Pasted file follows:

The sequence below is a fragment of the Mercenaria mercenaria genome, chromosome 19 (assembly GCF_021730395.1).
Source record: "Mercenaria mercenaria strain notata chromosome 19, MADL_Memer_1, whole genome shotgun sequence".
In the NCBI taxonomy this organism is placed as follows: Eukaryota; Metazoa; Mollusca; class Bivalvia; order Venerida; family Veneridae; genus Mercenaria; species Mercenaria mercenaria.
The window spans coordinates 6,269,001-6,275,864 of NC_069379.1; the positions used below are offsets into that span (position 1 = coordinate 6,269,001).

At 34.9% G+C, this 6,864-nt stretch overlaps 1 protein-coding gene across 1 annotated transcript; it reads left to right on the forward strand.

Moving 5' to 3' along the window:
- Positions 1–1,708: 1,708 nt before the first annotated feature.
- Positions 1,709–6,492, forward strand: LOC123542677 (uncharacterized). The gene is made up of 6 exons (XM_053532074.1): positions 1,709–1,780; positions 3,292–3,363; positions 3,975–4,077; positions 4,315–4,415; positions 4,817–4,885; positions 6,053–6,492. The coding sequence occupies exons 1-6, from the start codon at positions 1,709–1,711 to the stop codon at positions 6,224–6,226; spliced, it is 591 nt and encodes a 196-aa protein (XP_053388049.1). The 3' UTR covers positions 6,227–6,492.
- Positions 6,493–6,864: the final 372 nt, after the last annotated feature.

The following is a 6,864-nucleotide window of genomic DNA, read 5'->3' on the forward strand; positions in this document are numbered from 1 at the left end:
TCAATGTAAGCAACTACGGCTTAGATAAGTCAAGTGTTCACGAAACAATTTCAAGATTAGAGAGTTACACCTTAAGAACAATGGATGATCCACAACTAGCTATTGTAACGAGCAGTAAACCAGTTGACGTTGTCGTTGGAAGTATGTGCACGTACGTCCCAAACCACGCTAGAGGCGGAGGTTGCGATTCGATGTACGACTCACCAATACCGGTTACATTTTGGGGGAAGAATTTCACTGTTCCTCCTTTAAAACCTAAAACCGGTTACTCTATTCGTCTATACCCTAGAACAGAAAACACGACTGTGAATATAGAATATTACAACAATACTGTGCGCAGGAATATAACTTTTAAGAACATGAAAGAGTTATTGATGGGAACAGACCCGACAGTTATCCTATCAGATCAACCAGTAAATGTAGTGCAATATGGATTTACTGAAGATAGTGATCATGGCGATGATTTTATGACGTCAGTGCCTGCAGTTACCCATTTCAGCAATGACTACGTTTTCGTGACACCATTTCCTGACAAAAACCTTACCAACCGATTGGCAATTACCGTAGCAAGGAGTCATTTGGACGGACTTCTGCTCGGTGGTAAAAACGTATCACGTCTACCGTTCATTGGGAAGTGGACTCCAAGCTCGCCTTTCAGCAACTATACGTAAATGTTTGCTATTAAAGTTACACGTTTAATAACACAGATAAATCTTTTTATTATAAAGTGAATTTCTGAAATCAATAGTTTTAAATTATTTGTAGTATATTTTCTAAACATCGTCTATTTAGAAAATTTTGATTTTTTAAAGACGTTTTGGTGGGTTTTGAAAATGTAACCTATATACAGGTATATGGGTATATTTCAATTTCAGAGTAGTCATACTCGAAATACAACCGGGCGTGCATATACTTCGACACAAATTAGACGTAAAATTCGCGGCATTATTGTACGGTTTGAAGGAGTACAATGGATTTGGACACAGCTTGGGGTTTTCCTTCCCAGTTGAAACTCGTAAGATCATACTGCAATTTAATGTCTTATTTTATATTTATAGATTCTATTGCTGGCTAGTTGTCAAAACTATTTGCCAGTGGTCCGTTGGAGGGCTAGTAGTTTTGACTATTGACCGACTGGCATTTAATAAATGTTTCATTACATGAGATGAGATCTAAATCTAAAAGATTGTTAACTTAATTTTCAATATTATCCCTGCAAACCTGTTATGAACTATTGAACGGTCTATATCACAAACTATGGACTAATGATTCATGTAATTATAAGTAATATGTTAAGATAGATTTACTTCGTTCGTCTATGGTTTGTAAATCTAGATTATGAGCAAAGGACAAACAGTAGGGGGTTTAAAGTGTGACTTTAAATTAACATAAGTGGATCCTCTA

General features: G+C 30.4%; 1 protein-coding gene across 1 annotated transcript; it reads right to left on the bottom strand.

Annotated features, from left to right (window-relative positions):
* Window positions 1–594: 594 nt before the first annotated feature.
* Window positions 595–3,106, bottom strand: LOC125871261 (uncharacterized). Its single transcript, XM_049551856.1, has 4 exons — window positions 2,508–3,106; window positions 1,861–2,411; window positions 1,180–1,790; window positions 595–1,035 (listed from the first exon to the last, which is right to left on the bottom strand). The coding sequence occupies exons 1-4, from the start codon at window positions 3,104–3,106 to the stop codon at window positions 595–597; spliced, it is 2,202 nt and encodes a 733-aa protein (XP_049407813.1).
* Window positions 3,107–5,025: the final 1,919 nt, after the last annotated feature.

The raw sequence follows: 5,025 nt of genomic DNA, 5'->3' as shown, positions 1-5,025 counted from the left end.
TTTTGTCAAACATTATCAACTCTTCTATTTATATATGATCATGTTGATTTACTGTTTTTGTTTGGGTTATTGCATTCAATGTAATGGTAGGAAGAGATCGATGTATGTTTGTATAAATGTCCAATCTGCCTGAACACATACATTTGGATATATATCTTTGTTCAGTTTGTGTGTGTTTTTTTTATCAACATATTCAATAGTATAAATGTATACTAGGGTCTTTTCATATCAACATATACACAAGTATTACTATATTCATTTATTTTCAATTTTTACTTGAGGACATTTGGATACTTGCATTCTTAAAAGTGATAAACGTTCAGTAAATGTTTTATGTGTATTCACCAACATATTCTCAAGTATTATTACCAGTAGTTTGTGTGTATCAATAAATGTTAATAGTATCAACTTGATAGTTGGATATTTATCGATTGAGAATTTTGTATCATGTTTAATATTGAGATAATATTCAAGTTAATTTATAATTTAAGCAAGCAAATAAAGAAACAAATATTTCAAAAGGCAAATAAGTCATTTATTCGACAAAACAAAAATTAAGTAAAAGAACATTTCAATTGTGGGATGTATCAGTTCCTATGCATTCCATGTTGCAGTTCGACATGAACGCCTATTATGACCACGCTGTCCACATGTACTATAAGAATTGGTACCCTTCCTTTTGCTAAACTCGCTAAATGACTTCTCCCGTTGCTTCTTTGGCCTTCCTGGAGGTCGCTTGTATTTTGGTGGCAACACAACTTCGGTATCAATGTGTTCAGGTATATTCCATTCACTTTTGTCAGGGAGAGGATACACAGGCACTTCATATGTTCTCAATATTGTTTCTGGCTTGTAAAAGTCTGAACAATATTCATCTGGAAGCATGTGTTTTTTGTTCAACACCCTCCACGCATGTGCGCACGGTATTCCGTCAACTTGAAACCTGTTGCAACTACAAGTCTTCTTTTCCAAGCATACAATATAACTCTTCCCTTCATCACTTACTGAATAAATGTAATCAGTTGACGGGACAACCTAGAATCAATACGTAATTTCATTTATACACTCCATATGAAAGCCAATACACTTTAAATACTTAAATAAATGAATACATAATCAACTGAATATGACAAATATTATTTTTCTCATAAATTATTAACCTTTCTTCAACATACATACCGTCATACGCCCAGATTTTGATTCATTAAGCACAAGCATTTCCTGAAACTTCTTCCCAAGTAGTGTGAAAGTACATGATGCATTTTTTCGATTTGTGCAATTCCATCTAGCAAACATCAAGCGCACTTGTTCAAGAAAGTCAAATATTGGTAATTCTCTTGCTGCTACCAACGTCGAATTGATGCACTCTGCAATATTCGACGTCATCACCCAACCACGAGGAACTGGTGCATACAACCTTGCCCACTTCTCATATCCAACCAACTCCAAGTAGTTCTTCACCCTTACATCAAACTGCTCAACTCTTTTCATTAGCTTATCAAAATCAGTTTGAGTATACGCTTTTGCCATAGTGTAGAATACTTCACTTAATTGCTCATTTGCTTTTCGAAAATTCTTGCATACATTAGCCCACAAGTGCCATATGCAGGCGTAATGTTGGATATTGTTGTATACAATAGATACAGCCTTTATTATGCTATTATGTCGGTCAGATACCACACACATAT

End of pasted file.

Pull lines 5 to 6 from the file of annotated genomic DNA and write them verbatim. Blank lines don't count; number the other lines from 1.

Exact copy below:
At 34.9% G+C, this 6,864-nt stretch overlaps 1 protein-coding gene across 1 annotated transcript; it reads left to right on the forward strand.

Moving 5' to 3' along the window: